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LEDs create light through voltage-induced recombination processes in a semiconductor layer. Compared to traditional incandescent lamps, the main advantages of LEDs are long useful life (up to 100,000 hours), low energy consumption and reduced depth of the modules. The colour of the emitted light is determined by the internal structure of the LEDs, and the use of red and amber for rear lighting functions has become standard practice by now.
Styling possibilities using LEDs
Not only do LEDs offer innovative and fascinating styling possibilities but, thanks to their fast switch-on times, they also provide added safety to vehicles, for examples in situations requiring instant braking.
LEDs also require electronic control units (ECU) for the power supply, to ensure an interface with the electrical system of the different vehicles and, at times, to allow specific diagnostic functions.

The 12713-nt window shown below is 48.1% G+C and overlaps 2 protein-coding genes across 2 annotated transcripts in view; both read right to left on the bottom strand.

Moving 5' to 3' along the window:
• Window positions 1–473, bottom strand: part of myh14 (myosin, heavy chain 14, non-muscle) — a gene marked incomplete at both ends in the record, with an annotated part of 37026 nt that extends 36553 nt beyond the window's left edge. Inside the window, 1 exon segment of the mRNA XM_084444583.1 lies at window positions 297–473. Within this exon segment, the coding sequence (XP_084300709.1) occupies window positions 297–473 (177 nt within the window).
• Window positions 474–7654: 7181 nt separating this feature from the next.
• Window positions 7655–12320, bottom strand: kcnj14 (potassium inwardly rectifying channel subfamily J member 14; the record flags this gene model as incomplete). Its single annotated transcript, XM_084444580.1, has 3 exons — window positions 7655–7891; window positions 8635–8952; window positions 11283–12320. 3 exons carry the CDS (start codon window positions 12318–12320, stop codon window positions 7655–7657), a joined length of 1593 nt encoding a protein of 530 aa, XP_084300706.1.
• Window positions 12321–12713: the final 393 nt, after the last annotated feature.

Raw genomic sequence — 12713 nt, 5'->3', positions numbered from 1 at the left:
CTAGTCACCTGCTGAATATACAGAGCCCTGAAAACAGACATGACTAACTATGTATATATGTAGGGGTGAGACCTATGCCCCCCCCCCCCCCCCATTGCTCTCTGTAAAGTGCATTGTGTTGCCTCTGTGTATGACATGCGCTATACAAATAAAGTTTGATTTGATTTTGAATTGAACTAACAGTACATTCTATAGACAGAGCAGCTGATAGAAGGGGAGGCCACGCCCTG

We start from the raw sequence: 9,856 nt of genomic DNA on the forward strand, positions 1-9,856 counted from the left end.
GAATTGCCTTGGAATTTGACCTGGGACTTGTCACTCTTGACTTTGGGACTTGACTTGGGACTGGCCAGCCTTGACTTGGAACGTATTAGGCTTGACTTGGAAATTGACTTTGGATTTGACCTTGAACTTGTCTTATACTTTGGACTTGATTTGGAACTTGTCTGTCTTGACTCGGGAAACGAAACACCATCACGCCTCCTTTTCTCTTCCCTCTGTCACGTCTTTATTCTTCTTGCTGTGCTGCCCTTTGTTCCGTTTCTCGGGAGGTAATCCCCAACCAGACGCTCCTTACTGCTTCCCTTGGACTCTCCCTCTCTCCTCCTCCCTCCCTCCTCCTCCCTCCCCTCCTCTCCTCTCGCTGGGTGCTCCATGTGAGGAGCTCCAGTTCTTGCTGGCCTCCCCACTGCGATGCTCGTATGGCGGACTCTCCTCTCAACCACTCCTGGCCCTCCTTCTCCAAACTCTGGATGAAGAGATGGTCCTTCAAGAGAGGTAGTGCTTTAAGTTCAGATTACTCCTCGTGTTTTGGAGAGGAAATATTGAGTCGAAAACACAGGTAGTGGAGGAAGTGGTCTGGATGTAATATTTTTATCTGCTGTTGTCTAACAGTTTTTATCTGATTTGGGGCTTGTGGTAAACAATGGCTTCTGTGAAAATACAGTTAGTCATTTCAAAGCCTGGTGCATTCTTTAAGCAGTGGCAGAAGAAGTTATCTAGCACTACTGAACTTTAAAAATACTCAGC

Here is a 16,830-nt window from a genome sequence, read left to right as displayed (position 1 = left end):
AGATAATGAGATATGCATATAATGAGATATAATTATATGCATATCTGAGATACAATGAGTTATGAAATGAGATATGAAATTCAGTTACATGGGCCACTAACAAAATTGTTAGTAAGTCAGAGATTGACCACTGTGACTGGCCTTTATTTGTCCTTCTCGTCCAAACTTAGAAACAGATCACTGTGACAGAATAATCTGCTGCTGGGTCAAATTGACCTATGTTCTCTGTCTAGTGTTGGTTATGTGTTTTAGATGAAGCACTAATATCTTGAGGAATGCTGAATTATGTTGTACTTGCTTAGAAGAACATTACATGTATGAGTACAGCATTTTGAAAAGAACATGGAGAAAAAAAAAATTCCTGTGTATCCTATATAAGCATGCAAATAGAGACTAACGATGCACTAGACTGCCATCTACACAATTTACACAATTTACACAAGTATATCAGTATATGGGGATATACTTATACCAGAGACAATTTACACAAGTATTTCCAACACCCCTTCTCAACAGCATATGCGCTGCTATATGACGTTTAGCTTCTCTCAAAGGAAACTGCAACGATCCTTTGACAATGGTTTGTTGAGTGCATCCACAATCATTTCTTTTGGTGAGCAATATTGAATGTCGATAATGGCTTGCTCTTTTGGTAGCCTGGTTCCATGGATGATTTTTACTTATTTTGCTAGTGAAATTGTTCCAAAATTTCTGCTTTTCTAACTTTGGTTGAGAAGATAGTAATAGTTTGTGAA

Applications with LED technology
The first applications of LED technology date back to the early 1990s with the development of centre high mount stop lamps (CHMSL) with LEDs in a 5-mm package for the Japanese market.
Today, all lighting functions can be equipped with LEDs: tail lights, fog lamps, brake lights and reverse lights. In 2005, Automotive Lighting launched a LED rear lamp for the sidelights, stop lights and blinkers. Additional projects concern the Lincoln MKX, Audi R8 and BMW X5.